BY TARA BURKE AGRICULTURE TEACHER AND FFA ADVISOR, TRI-VALLEY CENTRAL SCHOOL Changing with the Times FarmTo School
Rebecca Coombe and Alaor Carey meet with a reporter from the Sullivan County Demo- crat explaining the importance of supporting local farms. Coombe has grown up on Thun- der View Registered Angus Farm and Carey lives on Maple Woods Horse Farm. Students harvesting garlic for donations in Spring of 2021
Burke and Wightman showing off the tomato harvest from the community garden in the fall of 2020.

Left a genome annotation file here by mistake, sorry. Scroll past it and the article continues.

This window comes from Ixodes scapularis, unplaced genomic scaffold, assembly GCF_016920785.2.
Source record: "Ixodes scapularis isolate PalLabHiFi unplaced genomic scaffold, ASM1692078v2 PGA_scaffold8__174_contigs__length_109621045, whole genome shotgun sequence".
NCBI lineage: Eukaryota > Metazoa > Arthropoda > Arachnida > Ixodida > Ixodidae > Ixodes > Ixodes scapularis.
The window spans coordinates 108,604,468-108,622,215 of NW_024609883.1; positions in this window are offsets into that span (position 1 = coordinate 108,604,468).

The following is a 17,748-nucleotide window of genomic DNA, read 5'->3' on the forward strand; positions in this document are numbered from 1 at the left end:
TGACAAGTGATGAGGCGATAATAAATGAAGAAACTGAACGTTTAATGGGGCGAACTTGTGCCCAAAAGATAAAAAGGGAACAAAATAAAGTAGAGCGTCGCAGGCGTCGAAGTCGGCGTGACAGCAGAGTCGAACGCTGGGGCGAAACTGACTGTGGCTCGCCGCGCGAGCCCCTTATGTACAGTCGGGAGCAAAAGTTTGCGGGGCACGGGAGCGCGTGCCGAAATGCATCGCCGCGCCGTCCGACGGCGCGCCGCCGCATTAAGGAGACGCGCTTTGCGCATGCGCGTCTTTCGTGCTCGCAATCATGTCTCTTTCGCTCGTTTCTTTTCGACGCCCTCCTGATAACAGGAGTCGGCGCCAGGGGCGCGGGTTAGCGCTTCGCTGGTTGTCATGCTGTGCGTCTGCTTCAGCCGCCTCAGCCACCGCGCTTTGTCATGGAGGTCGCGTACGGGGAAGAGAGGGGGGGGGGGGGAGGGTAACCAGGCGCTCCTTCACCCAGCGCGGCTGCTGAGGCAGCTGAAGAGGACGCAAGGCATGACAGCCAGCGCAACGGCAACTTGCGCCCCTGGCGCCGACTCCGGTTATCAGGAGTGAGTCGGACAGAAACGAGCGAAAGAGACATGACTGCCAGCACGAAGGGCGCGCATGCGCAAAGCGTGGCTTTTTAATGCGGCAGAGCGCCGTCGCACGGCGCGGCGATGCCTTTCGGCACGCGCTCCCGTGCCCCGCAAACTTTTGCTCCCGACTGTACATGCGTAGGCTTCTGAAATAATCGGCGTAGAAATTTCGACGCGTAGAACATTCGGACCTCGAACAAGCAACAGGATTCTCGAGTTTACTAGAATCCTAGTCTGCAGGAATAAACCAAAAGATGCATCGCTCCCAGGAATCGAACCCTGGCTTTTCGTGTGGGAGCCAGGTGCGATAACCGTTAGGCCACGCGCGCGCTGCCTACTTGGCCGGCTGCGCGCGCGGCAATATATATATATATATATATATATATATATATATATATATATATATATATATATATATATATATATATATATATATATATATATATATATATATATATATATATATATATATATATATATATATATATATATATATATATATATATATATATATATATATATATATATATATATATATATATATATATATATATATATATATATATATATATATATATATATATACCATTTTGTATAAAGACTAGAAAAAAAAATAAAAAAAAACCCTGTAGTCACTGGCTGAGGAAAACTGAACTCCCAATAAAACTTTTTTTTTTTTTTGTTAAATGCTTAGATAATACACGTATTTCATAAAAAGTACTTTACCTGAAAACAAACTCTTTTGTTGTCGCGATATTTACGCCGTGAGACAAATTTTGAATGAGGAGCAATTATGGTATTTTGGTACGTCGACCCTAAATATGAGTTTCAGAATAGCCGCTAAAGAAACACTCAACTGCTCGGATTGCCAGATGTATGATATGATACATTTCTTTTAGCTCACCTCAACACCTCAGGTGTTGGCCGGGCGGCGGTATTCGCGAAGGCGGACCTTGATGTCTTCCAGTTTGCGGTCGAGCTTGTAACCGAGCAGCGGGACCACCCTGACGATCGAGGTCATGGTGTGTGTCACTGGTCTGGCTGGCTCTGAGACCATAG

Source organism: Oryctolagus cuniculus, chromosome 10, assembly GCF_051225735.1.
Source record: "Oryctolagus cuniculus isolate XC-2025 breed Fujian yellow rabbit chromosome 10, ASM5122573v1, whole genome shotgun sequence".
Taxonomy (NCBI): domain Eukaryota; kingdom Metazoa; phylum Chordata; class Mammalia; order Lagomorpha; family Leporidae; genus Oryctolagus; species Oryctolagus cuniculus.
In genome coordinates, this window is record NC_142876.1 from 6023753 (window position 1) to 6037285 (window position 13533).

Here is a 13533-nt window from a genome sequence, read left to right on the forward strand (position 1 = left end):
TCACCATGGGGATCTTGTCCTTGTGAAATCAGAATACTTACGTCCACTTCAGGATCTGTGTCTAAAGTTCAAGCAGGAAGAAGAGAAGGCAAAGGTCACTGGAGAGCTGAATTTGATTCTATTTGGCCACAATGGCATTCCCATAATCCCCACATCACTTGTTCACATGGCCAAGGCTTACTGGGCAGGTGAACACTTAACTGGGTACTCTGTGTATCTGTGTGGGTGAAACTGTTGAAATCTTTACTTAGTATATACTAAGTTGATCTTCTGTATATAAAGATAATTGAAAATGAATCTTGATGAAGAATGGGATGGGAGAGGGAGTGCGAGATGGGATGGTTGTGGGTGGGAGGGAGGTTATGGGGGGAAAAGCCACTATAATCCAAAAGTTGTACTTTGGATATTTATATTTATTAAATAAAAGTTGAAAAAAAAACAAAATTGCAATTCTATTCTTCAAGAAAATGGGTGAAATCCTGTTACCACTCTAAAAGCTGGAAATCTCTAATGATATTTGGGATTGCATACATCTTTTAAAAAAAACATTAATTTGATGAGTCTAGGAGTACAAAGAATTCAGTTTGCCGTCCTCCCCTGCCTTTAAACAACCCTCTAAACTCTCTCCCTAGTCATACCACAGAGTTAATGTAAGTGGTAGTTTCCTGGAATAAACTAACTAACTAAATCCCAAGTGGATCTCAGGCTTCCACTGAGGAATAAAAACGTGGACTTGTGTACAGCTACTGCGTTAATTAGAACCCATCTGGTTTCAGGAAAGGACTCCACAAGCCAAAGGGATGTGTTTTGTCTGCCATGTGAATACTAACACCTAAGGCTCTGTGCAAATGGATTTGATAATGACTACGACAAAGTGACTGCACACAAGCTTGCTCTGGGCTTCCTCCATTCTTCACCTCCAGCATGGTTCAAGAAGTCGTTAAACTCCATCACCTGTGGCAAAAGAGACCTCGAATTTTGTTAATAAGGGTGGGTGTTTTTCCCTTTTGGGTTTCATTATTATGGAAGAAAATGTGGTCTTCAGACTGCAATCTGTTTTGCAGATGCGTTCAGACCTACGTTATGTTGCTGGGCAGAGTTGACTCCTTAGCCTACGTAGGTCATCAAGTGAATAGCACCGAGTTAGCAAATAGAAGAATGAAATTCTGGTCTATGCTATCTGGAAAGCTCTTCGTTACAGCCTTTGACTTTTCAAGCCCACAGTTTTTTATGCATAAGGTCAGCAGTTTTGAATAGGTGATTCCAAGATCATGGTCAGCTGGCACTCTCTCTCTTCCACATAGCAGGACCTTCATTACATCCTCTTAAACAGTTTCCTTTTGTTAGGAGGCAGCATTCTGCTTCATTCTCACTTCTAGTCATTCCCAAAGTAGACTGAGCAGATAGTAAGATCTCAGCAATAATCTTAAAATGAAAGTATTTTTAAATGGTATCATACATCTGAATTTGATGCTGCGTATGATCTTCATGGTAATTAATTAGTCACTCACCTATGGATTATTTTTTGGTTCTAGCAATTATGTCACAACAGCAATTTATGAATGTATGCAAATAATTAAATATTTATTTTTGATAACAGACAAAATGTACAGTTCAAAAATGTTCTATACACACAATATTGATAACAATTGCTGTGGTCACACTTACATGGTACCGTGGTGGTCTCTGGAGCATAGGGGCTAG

The Tri-Valley Agriculture Department – teachers Tara Berescik (Burke) and Ashley Kent (Wightman) - was extremely excited to be selected to participate in the 2019 Farm to School Program and worked with administration, the school cafeteria, and our local farm community to develop a plan to promote local agricultural resources and develop student interest in health eating. It was going great. We recognized eight local farms with the Cream of the Crop Award for giving back to the Tri-Valley Central School system. We encouraged and educated youth to buy local foods like apples, honey and maple and set up displays at local events to promote the Farm to School initiatives and local producers who needed out help. We were developing a school saladprogramto get local products into the school cafeteria – including those grown by students on our own school campus. Our FFA chapter was helping to fill backpacks for those in need in the community and we had provided nutritious foods and recipes for children and parents in the community through our outreach efforts. When March, 2020 started we were on-a-roll to break ground for the season in our 39 raised bed community garden, had developed plans to restart hydroponic and aquaponics growing in our greenhouses and were working to start growing berry bushes to add to our small working orchard on campus. Then everything shut down. We were not allowed to meet with students. We were not allowed to enter the school building. Our cafeteria would not accept anything we grew or which was not purchased from a major company. Moreover, people in our community were starting to suffer – emotionally, financially, and nutritionally. Therefore, we changed our plans and stepped up to meet the needs of those we could help in our Farm to School to Community endeavor. Just because COVID started and the school building closed did mean that people were not still in need. As a department, Ms. Kent (now Wightman) and Ms. Berescik (now Burke) decided to use their time and